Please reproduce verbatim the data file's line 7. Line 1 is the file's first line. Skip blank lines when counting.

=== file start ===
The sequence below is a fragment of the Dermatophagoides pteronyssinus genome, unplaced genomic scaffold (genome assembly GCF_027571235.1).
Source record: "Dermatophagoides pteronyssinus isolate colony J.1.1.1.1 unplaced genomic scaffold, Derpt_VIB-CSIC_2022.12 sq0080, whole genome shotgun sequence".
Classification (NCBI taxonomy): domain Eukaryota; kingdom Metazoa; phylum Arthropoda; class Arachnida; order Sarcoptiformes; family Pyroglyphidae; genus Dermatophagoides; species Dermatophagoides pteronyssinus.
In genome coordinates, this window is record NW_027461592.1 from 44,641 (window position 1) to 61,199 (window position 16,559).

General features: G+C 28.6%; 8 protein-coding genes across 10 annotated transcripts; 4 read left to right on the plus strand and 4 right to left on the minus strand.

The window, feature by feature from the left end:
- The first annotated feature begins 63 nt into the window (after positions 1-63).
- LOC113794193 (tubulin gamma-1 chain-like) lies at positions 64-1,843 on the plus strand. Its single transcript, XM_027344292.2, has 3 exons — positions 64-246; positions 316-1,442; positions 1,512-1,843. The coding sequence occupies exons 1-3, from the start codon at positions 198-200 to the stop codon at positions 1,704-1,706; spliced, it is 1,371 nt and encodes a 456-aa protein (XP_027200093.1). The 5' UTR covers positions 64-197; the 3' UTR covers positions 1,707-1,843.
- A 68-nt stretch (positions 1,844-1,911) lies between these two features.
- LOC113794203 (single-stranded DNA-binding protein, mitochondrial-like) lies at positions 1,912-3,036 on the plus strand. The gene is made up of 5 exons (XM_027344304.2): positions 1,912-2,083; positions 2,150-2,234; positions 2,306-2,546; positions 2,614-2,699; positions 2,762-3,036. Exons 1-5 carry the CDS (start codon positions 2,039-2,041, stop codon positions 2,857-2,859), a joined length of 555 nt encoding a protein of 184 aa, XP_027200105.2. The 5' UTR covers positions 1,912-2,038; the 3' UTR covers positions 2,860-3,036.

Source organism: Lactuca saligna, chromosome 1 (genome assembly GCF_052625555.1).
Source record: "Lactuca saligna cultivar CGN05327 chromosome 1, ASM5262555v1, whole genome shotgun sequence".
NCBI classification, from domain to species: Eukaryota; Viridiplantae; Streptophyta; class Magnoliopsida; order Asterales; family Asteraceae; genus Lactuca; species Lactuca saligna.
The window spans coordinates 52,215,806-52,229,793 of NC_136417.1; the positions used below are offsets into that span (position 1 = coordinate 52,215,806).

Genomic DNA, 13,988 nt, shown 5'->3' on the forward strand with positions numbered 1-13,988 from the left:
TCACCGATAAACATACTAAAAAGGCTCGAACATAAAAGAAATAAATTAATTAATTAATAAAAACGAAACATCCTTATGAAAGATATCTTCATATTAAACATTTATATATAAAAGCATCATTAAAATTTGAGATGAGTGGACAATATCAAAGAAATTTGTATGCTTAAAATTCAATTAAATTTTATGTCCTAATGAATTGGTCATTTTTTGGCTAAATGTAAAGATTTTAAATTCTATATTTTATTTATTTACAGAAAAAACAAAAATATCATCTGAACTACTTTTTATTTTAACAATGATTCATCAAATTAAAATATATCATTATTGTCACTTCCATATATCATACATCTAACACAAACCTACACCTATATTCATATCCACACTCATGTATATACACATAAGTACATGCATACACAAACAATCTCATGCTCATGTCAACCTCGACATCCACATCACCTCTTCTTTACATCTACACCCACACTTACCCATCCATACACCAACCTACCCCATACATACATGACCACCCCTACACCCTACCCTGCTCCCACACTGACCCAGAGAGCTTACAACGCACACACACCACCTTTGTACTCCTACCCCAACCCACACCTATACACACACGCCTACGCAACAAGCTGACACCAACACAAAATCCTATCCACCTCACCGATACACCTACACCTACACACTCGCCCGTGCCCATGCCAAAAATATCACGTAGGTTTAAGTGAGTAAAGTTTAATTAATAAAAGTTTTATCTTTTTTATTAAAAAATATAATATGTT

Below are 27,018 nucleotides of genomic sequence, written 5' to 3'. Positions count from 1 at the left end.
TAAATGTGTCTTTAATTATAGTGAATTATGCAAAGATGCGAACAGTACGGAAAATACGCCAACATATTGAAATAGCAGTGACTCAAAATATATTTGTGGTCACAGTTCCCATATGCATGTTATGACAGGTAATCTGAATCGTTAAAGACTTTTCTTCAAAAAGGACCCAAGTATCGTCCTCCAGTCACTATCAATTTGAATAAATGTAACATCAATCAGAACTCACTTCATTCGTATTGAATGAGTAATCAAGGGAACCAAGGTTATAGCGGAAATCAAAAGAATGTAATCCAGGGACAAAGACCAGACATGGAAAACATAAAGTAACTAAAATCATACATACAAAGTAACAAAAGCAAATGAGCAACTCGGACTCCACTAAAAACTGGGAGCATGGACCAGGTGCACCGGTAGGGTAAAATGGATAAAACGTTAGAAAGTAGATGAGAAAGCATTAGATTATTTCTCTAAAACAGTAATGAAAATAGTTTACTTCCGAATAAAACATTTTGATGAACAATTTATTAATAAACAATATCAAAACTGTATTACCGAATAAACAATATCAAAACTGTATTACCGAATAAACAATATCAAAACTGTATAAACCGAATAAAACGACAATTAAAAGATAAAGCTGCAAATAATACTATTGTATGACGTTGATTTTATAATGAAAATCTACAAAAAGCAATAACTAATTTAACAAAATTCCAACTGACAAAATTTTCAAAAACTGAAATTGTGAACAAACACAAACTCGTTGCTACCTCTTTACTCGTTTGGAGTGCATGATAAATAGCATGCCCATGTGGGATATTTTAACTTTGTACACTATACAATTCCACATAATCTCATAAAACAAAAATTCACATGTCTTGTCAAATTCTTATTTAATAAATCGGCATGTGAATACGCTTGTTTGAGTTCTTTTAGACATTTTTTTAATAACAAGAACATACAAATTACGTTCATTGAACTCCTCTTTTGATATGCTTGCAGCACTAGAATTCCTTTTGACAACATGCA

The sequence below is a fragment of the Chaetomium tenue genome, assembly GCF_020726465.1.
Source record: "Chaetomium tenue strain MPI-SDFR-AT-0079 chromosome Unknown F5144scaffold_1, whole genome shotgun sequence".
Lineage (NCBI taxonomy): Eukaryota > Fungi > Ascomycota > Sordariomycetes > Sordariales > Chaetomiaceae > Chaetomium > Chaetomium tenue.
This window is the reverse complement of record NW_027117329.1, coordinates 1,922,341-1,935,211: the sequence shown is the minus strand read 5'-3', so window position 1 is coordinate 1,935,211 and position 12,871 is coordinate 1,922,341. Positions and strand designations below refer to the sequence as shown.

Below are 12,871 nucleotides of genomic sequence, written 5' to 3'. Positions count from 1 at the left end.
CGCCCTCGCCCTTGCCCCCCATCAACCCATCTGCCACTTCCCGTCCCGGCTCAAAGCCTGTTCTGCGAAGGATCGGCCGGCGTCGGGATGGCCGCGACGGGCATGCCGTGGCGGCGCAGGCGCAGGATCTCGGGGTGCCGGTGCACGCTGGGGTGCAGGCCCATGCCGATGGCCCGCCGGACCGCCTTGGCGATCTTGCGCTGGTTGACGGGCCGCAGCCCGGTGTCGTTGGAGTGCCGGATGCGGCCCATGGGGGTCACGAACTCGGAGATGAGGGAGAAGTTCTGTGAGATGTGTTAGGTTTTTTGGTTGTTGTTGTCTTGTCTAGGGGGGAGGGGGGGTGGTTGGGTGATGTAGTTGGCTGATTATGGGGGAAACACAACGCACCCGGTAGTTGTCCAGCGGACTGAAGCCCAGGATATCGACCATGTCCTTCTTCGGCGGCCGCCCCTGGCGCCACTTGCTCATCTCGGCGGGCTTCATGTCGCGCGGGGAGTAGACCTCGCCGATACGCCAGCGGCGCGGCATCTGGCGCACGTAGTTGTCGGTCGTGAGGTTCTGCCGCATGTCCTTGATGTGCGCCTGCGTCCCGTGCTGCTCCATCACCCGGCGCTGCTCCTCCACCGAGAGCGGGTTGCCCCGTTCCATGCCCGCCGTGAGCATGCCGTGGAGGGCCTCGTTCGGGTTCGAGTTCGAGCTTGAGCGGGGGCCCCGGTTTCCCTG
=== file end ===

- The first annotated feature begins 63 nt into the window (after positions 1-63).